It is Okay to Kill a Mockingbird

Funny story written by C. Cranium

Saturday, 24 July 2010

image for It is Okay to Kill a Mockingbird
The insects nemesis, mockingbirds

Harper Lee wrote one novel, the literary classic TO KILL A MOCKINGBIRD, and then disappeared into writer's-block-dementia. High school students everywhere, who are required to read the book, are forever grateful there isn't a mockingbird trilogy.

Surprise, Lee has now returned with a new pre-post-humus* written work that will capture the fascination of aspiring entomologists, painters, and the quirky-book loving crowd. That is, if and when the thing actually goes to press -- something Lee is trying to avoid. Published or not, unauthorized portions of the book have been posted on the Internet and fans can see the brilliance returned.

The new Harper Lee book, BUGS ON A WINDSHIED (from pirated versions), has a narrator telling the story from a six-legged perspective. Mockingbird attach survivors of the insect community, beetles, bees, wasp, grasshoppers, dragonflies, and flying what's-its, all agree -- it is okay to kill a mockingbird. Disagreeing with the original best seller, bugs concur that mockingbirds are a deadly menace and that their song is a battle cry that brings terror not enjoyment. And mockingbirds are lazy good for nothings that have no heart to sing out.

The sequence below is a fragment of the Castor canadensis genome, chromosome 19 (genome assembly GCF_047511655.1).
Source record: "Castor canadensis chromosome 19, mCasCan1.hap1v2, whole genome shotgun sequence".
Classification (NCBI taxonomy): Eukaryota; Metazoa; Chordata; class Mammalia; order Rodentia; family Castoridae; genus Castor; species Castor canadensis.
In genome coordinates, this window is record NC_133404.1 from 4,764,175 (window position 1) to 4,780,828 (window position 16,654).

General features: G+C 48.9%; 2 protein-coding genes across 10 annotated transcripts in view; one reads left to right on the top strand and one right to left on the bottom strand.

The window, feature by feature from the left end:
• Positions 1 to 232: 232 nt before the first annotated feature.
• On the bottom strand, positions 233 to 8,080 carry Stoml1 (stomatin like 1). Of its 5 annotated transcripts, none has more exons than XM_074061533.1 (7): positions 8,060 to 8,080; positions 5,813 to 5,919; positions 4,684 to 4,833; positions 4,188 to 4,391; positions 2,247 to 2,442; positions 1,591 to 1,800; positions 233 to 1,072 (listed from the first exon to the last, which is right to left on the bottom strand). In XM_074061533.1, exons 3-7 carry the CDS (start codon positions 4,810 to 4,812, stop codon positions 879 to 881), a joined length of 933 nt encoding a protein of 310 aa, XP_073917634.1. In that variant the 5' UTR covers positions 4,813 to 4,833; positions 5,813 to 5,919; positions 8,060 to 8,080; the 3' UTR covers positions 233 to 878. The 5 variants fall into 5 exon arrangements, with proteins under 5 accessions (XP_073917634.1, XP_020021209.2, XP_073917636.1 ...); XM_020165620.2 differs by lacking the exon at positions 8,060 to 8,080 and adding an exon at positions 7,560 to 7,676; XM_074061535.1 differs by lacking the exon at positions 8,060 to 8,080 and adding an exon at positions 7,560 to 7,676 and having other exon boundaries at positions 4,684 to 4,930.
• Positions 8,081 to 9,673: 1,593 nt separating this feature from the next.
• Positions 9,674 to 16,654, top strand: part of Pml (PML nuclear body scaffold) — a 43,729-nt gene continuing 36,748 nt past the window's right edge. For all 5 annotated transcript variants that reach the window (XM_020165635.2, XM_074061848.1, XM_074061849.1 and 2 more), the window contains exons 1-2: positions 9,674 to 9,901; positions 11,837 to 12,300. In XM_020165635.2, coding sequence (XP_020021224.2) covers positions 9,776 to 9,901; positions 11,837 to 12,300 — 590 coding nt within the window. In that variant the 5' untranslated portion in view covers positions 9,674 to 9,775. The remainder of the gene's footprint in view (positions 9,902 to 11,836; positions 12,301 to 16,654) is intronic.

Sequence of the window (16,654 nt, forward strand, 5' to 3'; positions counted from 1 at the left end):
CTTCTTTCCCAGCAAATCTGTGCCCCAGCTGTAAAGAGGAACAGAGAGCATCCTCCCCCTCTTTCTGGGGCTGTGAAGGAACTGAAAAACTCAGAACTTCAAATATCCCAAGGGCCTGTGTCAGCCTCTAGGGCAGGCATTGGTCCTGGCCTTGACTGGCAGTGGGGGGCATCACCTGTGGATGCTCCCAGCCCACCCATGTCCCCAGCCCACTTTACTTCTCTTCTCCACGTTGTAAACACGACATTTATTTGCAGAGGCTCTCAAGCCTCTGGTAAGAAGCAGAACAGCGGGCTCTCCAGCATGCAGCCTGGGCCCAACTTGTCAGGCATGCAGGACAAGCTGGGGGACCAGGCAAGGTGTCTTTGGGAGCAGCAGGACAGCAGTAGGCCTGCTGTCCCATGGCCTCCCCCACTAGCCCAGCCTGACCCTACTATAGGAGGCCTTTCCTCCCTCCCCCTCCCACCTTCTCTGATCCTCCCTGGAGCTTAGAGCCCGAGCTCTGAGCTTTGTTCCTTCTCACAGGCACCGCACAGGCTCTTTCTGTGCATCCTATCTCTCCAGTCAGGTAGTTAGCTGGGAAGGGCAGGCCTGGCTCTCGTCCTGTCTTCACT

Flying and jumping insects prefer smashing on a windshield at sixty miles per hour to being eaten by despicable mockingbirds who gobble their bothers as they jump to safety when a lawn mower passes. The beautiful array of colors on a windshield deathbed is a far greater life contribution than the pointless death by bird beak. In the humid and sweltering south, where TO KILL A MOCKINGBIRD was set, there are many colorful insects that can adorn a windshield. The colors of smashed insects -- reds, blacks, yellows, grays, oranges, browns, blues, purples -- all combine to a kaleidoscope of masterpieces that are a worthy contribution to art, in contrast to the tragic end inflicted by a mockingbird.

* Harper Lee is actually alive, which negates the post-humus classification. She also doesn't plan on publishing the latest work, which means it will be sent to press by her heirs after she is gone. Therefore the book is pre-post-humus.

The funny story above is a satire or parody. It is entirely fictitious.

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